In all, it took Johnson nine days from his official release from Tennessee to land a new gig. Contrast this with DeSean Jackson, who had a deal with Washington in three days. And Darrelle Revis had an agreement with New England in but a few hours after his departure from Tampa Bay.

With Johnson signed, there are no starter-caliber tailbacks left in free agency. There are some decent complementary players available, with Michael Bush (ex-Bears) and Ronnie Brown (Chargers) two of the better options left, per Rotoworld’s rankings. According to Pro Football Focus, Brown earned a positive grade as a pass blocker in 2013, but he played just 157 snaps, and he had a negative grade as a rusher, as did Bush, who’s gained less than four yards per carry in each of the last three seasons.

In short, teams needing a running back are probably left to add one in the draft. The Titans, Browns, Jaguars, Bears and Vikings are among the clubs who could use at least one more tailback. However, of these teams, only the Titans may need a starter. The Browns (Ben Tate) and Jaguars (Toby Gerhart) signed young, starter-caliber veterans in free agency, while the Bears (Matt Forte) and Vikings (Adrian Peterson) just need understudies for their established lead backs.

The Bengals, Bills, Broncos, Buccaneers, Cardinals, Chiefs, Colts, Cowboys, Falcons, Giants, Patriots, Rams, Ravens, Redskins, Steelers and Texans are other teams who seem logical contenders to bring in another back.

The question is, who takes the first tailback in May, and in which round? In his most recent mock draft, Rotoworld’s Josh Norris has no backs going in Round One. Also, NFL.com’s Nolan Nawrocki has just one back – Ohio State’s Carlos Hyde — listed as a potential first-round selection.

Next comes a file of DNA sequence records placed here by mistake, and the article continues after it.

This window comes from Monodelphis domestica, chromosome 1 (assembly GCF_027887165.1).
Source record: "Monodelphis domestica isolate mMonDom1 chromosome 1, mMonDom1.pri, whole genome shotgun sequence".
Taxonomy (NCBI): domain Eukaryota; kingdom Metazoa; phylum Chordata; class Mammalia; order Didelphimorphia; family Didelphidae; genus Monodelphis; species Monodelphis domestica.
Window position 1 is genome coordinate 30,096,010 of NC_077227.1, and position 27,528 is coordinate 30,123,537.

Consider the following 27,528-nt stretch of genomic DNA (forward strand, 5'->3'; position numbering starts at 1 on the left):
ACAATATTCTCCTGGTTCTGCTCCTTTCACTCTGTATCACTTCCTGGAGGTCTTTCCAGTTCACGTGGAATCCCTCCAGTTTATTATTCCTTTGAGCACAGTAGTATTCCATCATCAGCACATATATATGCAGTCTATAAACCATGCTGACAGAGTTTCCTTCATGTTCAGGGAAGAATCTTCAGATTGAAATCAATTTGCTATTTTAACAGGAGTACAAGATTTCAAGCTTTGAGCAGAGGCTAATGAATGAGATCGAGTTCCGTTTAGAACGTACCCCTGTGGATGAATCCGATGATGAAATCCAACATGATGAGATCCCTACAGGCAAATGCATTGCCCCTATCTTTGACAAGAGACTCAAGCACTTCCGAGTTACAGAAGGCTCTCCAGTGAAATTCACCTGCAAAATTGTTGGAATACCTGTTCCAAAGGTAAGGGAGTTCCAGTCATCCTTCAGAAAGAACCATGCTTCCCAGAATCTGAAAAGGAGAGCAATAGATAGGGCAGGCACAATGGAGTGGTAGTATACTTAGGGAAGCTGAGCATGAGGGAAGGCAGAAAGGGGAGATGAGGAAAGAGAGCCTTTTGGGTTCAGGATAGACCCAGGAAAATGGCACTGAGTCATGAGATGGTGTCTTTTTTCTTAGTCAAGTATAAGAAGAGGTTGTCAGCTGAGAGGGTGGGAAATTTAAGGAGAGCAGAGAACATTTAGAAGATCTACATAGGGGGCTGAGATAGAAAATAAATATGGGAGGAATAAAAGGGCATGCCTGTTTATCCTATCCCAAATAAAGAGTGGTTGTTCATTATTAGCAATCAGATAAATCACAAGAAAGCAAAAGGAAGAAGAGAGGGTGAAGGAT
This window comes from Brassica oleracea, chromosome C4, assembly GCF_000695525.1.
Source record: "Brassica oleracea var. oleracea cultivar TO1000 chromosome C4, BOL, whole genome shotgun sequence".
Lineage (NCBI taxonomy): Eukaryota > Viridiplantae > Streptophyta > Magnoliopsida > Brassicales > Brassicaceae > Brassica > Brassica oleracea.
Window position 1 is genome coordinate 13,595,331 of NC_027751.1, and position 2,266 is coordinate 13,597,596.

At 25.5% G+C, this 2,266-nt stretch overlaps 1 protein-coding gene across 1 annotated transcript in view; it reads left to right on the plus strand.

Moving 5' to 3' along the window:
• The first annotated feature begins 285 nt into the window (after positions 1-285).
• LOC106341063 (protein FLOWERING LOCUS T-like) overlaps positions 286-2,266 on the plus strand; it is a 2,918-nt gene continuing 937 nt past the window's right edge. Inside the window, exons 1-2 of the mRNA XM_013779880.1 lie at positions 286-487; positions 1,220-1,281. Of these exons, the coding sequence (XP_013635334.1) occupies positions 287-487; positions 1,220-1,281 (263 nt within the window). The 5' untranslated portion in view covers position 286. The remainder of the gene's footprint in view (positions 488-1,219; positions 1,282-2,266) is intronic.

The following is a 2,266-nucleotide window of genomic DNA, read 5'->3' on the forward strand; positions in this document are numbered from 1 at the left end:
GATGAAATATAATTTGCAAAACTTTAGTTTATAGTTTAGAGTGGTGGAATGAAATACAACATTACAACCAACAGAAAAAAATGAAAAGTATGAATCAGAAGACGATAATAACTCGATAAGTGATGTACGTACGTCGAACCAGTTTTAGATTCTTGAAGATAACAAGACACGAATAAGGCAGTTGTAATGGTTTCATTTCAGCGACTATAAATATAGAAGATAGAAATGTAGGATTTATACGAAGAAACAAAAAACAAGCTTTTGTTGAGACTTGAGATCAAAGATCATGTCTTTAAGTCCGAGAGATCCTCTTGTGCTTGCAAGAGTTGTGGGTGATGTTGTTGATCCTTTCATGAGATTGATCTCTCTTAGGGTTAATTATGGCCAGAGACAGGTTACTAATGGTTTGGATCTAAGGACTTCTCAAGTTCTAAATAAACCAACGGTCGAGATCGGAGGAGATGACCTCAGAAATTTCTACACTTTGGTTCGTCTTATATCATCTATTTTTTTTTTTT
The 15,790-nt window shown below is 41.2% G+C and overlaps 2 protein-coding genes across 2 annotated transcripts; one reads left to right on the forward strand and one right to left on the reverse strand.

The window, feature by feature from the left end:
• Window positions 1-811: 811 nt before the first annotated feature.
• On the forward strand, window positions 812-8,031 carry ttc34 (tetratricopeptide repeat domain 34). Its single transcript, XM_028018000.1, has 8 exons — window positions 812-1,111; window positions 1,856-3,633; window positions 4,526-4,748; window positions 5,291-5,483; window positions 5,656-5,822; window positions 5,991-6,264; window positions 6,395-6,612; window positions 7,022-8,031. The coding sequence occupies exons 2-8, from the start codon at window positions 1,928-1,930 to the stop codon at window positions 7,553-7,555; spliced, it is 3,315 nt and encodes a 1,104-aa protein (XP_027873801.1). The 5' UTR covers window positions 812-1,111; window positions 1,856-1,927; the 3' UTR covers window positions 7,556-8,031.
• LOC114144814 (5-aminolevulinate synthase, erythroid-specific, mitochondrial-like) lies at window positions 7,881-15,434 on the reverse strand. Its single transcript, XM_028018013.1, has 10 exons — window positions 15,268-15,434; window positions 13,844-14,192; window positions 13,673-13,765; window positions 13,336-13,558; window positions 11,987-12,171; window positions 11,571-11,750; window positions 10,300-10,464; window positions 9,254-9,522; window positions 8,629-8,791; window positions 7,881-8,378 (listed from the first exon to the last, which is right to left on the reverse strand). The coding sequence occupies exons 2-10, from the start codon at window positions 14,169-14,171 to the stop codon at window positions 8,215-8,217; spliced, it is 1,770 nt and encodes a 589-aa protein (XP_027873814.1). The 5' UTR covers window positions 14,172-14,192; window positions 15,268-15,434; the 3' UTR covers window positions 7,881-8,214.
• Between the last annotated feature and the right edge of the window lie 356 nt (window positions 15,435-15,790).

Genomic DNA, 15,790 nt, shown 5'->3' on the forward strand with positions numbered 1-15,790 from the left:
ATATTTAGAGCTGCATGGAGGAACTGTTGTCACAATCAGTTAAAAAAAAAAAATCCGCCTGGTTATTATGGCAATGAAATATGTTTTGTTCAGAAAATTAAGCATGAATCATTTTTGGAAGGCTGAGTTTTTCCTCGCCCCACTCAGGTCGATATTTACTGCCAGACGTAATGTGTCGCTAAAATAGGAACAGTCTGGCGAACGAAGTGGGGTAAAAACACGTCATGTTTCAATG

In an offseason that won’t be remembered as an especially glorious one for the running backs of the world, the draft looms as the final act. Not getting any stage time on the draft’s first night would be another low point.

Permalink 0 Comments Feed for comments Back to top

Busy day for Jets, with Sidney Rice visiting

Sidney Rice Pic Getty Images

On the same day the Jets added a home-run threat to their running game, they’re looking for more help for their passing attack.

According to Adam Schefter of ESPN, former Seahawks wideout Sidney Rice is visiting with the Jets today.

The Jets will want a look at his surgically repaired knee, as he was just cleared by Dr. James Andrews following his October ACL tear.

When well, Rice has been a good downfield threat (averaging better than 15.0 yards per catch each of the last five seasons).

But staying well has been an issue, as he’s played 16 games in a season twice in seven NFL seasons.

Permalink 8 Comments Feed for comments Back to top

Police say Sharper’s DNA was found on clothing of one of his accusers

Darren Sharper, Blair Berk, Leonard Levine AP

A Tempe, Arizona police department testified Wednesday that ex-NFL safety Darren Sharper’s DNA was found on the clothing of one of the two women accusing him of drugging and sexually assaulting them.

The Associated Press reports that the testimony came at a hearing in Tempe on Wednesday that saw Sharper’s lawyers challenge the evidence authorities are using as a basis to keep Sharper in jail without bail. Sharper is accused of drugging three women and sexually assaulting two of them last November.